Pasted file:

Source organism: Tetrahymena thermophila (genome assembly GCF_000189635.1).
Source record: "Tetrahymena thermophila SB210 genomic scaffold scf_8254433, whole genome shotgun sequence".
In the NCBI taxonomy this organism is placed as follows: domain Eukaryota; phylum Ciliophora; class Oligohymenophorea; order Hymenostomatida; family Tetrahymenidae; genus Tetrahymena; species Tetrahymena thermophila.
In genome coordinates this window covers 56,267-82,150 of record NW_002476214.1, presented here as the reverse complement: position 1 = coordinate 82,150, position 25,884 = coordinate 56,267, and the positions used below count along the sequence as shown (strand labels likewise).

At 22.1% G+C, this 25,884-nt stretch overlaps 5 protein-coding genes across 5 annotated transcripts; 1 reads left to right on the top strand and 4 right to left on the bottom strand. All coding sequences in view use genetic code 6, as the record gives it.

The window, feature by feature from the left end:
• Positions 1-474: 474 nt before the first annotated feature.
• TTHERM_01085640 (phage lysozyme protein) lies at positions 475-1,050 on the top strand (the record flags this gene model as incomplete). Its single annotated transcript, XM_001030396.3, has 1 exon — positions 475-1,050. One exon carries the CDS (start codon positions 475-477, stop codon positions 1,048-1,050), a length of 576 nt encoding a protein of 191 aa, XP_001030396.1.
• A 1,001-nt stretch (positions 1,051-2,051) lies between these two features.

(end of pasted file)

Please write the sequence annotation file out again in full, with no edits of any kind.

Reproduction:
Source organism: Tetrahymena thermophila (genome assembly GCF_000189635.1).
Source record: "Tetrahymena thermophila SB210 genomic scaffold scf_8254433, whole genome shotgun sequence".
In the NCBI taxonomy this organism is placed as follows: domain Eukaryota; phylum Ciliophora; class Oligohymenophorea; order Hymenostomatida; family Tetrahymenidae; genus Tetrahymena; species Tetrahymena thermophila.
In genome coordinates this window covers 56,267-82,150 of record NW_002476214.1, presented here as the reverse complement: position 1 = coordinate 82,150, position 25,884 = coordinate 56,267, and the positions used below count along the sequence as shown (strand labels likewise).

At 22.1% G+C, this 25,884-nt stretch overlaps 5 protein-coding genes across 5 annotated transcripts; 1 reads left to right on the top strand and 4 right to left on the bottom strand. All coding sequences in view use genetic code 6, as the record gives it.

The window, feature by feature from the left end:
• Positions 1-474: 474 nt before the first annotated feature.
• TTHERM_01085640 (phage lysozyme protein) lies at positions 475-1,050 on the top strand (the record flags this gene model as incomplete). Its single annotated transcript, XM_001030396.3, has 1 exon — positions 475-1,050. One exon carries the CDS (start codon positions 475-477, stop codon positions 1,048-1,050), a length of 576 nt encoding a protein of 191 aa, XP_001030396.1.
• A 1,001-nt stretch (positions 1,051-2,051) lies between these two features.